Some places come and go, while some places become icons. Mandatory Milwaukee is all about the latter. Join us as we revisit beloved and well-worn local staples with fresh eyes, and explore how they might figure in the city’s future.
Times are tough. Milwaukeeans are currently suffering under a draconian “Stay At Home But Here Are 8,000 Businesses That Are Open Anyway And Feel Free To Walk Your Dog And Go Golfing” quarantine order. There’s no end in sight (May 26). What could someone do if they were, say, wandering around the East Side and looking for an artistic respite from all the madness? (After freely getting takeout from a dozen nearby restaurants, of course.)
Enter Black Cat Alley. No, seriously: enter Black Cat Alley. Let’s step inside and take a look!
Since opening in September 2016, Black Cat Alley has been a colorful, popular, and weirdly controversial addition to the ever-changing East Side. The private two-block alley stretches from Ivanhoe Place on the north (between Sip & Purr Cat Cafe and Potbelly Sandwich Shop) to Kenilworth Boulevard on the south (between AXE MKE and Merge). What is it? It’s an outdoor art gallery stuffed with 21 murals by 24 artists “from all over the globe.” Why is it Mandatory Milwaukee material? Because it’s littered with much more than commissioned murals.
But first some history. The Black Cat Alley website recounts the art-alley’s “humble beginnings”:
The Black Cat Alley is an outdoor art gallery located in a private alley on the East Side. This unique street art destination was developed by a group of community members and artists back in 2015-2016 in partnership with Wallpapered City LLC, and sponsored by the East Side BID. It now contains 21 murals by 24 artists from Milwaukee, Philadelphia, Los Angeles, Columbus and even Berlin.
Those humble beginnings had plenty of high-profile troubles, too. Here’s an excerpt from our own 2019 piece on local art controversies:
Adam Stoner’s “Devontay,” which depicted a black man in an orange prison jumpsuit, immediately came under fire for its subject matter and for the color of its artist (white). Stoner saw the piece as a comment on “how we as white people disfigure the humanity of our black and brown brothers and sisters by projecting certain qualities onto them.” But some critics saw the image as another “aggression,” and said they were “overwhelmed with disappointment at witnessing another black body ‘displayed’ as socially ‘undesirable’ no matter what the intent.”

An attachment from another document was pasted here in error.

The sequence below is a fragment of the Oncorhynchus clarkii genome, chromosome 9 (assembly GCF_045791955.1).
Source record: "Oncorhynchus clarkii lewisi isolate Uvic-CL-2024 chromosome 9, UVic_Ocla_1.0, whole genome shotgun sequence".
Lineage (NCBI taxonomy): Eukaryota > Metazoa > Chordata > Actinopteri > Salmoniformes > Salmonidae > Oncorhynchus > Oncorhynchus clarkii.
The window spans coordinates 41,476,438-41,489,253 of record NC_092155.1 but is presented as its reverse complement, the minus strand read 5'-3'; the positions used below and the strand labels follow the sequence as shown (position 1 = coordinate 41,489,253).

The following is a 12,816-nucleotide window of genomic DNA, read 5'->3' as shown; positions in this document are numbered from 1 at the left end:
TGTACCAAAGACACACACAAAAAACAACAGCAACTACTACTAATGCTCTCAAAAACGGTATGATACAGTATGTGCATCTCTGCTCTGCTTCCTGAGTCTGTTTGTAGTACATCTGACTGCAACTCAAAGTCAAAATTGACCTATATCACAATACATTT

One year later, the mural made news again when it was used as a backdrop for a wildly inappropriate Milwaukee Magazine fashion shoot. A few months later, it was vandalized. A few days later, it was removed completely. These days, the wall is covered by a piece from busy local muralist Emma Daisy Gertel.
Here’s Stoner’s mural as it originally appeared:
Here’s what the wall looks like today:
And here’s what the wall looked like for a brief time between murals:
Which brings us to why Black Cat Alley remains so interesting today. The site may now shy away from any overt social or political statements, but the natural alley-ness of the alley gives it plenty of natural flavor. Mixed in with the sanctioned murals are oodles of unsanctioned pieces, ranging from graffiti tags and stickers to more ambitious works of spontaneous creation. In some places, it’s hard to know where one ends and the other begins:
Yes, Black Cat Alley is often stuffed with folks staging both professional and amateur photo shoots (we’ve accidentally stumbled into a few…interesting ones ourselves), and yes, the occasional parties held there are tons of fun, but make no mistake: this is still a relatively grimy and scuffed-up alley. A dumpster behind a colorful fence is still a dumpster. A spray painted mattress at the south end of the alley is still, well…
There’s a strange equilibrium to be found in Black Cat Alley, a near-perfect tension between BID-sponsored acceptability and “life finds a way” grunginess. Too much of either could throw things out of whack.
Put simply, Black Cat Alley is thankfully nice…
…but (again, thankfully), it’s not too nice.